Tuesday February 11. My voice is gone and I can only whisper now, which is unfortunate as we meet with hospital doctors today. Today's meetings warrant a dress, and Sofia drives us to meet the hematology staff at the Queen Elizabeth Hospital (QEH). The hospital is your basic, underfunded public hospital in a developing country, yet it buys factor, which is astounding. We go to hematology and meet with Dr. Laurent, Dr. Hawkins (originally from England) and a student. Laurent accepted our donation of factor, looked into the bag, passed over any thank you to sadly ask, “No NovoSeven?” Which I guess shows the state of desperation here.
She painted a picture of hemophilia on the island. One patient is a fisherman, and he was forever getting cut with hooks, cleaning knives, etc. They asked him to think about getting another job perhaps? They also mention the “poor whites,” on the other side of the island. This raised our eyebrows as being a politically incorrect thing to say, but yes, this is a real term used here.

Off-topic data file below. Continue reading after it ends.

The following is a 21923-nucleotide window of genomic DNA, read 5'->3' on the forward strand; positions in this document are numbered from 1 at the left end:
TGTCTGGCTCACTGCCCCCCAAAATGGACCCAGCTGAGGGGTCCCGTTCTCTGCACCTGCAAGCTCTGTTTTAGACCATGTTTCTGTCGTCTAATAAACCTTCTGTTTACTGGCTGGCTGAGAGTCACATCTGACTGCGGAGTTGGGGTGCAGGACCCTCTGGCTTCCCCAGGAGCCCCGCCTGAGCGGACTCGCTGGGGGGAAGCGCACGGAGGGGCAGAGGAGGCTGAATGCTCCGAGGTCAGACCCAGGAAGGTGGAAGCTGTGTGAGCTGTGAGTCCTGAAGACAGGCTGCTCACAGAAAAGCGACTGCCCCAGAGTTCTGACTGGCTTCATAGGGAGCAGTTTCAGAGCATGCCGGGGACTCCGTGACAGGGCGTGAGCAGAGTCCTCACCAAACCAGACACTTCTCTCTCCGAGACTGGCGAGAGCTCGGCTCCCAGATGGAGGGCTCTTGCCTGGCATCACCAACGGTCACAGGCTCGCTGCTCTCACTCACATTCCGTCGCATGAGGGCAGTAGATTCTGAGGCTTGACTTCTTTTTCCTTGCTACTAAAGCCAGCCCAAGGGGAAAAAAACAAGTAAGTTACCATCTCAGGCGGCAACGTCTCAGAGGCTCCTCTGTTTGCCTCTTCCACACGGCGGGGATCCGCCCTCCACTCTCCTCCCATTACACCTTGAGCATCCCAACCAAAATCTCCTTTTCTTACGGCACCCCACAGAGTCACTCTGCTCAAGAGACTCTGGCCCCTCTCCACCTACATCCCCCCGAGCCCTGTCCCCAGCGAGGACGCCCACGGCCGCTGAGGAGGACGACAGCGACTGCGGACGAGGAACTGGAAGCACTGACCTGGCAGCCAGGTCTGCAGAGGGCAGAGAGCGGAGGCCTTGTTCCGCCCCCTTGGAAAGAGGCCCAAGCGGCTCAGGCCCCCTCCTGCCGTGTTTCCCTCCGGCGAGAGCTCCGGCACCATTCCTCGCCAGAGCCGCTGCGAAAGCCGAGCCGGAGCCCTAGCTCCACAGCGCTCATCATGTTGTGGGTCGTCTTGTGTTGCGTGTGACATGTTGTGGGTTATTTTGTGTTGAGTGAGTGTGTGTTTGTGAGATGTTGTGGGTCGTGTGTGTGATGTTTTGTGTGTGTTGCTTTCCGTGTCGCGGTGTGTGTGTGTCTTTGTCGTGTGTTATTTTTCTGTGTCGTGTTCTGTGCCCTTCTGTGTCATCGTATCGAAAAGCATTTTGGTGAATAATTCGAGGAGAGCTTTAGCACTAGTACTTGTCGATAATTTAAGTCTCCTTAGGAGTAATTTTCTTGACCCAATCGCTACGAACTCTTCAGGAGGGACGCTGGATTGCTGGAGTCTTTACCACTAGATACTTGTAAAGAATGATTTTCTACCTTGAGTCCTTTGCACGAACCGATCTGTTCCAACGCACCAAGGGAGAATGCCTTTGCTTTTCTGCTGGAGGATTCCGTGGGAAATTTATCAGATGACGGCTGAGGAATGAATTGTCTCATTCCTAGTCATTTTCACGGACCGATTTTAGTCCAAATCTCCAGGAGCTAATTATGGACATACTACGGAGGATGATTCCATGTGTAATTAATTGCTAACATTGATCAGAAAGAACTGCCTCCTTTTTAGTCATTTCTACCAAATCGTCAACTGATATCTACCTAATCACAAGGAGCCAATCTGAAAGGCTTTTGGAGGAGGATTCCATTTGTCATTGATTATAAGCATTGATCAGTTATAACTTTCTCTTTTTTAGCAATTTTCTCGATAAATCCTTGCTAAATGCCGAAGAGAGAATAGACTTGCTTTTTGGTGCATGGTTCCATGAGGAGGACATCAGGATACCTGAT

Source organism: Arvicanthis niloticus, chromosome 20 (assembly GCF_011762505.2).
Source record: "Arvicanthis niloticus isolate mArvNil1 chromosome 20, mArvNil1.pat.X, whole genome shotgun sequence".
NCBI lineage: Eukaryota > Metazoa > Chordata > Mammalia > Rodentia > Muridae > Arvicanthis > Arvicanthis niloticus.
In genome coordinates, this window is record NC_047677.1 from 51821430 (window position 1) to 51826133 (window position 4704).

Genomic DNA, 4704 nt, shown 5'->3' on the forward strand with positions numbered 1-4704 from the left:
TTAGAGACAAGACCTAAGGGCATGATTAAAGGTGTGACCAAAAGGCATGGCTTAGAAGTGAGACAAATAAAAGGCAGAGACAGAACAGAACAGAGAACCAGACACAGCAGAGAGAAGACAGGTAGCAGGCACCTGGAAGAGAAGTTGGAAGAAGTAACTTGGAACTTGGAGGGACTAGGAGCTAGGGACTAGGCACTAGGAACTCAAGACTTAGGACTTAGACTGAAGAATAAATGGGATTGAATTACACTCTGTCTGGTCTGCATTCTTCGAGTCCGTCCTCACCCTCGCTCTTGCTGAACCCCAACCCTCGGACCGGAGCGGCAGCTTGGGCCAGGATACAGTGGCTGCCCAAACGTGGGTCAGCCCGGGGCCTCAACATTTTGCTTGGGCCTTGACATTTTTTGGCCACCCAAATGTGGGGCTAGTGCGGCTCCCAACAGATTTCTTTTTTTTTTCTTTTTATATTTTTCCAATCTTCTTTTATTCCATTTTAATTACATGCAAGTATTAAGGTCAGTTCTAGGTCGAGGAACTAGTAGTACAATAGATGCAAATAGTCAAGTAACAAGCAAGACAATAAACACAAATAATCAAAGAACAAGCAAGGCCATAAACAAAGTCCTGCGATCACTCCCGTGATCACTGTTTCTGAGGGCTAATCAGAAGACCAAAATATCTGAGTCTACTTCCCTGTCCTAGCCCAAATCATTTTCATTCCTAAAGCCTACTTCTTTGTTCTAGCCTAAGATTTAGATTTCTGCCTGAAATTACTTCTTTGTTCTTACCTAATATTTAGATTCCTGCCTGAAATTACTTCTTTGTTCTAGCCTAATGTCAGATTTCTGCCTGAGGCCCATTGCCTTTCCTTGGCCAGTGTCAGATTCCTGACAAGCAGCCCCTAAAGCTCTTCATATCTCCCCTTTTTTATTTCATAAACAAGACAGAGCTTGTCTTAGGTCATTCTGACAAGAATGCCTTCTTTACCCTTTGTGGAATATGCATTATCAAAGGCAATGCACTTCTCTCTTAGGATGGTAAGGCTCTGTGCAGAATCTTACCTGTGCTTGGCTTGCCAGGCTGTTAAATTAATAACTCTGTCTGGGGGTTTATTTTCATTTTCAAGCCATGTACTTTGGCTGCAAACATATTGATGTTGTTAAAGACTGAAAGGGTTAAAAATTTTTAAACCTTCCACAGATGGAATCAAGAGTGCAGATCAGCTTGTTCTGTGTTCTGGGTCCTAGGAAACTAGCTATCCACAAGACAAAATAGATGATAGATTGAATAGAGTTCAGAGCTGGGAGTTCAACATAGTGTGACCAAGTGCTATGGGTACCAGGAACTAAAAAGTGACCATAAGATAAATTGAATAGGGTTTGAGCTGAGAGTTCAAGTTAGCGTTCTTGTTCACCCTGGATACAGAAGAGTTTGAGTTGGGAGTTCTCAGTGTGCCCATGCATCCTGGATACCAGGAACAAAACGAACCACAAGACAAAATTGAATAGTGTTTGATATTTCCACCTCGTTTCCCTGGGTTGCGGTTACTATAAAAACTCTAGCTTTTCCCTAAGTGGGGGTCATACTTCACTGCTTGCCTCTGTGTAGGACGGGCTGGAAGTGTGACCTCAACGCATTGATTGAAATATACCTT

The "poor whites" are descendants of an estimated 50,000 white slaves transported from Ireland to Barbados between 1652 and 1657. I read on line "Having succeeded in recruiting Irish men to die in the services of France, Spain, Poland and Italy, Cromwell turned his attention to others – men and women press-ganged by soldiers, taken to Cork and shipped to Bristol where they were sold as slaves and transported to Barbados." They are now called “poor whites,” or Red Legs or Red Shanks. They live in St. John parish and no one knows much about them except they have hemophilia among them; they tend to intermarry and not mingle with the blacks. I thought that would make for a very interesting visit my next time around.
After our meeting, we went with Sofia to the pharmacy and waited till her number was called. She received quite a few boxes of FVIII. More concerning was that Aaron gets an allergic reaction to each infusion of these. I told her that her hematologist needs to let the manufacturer know.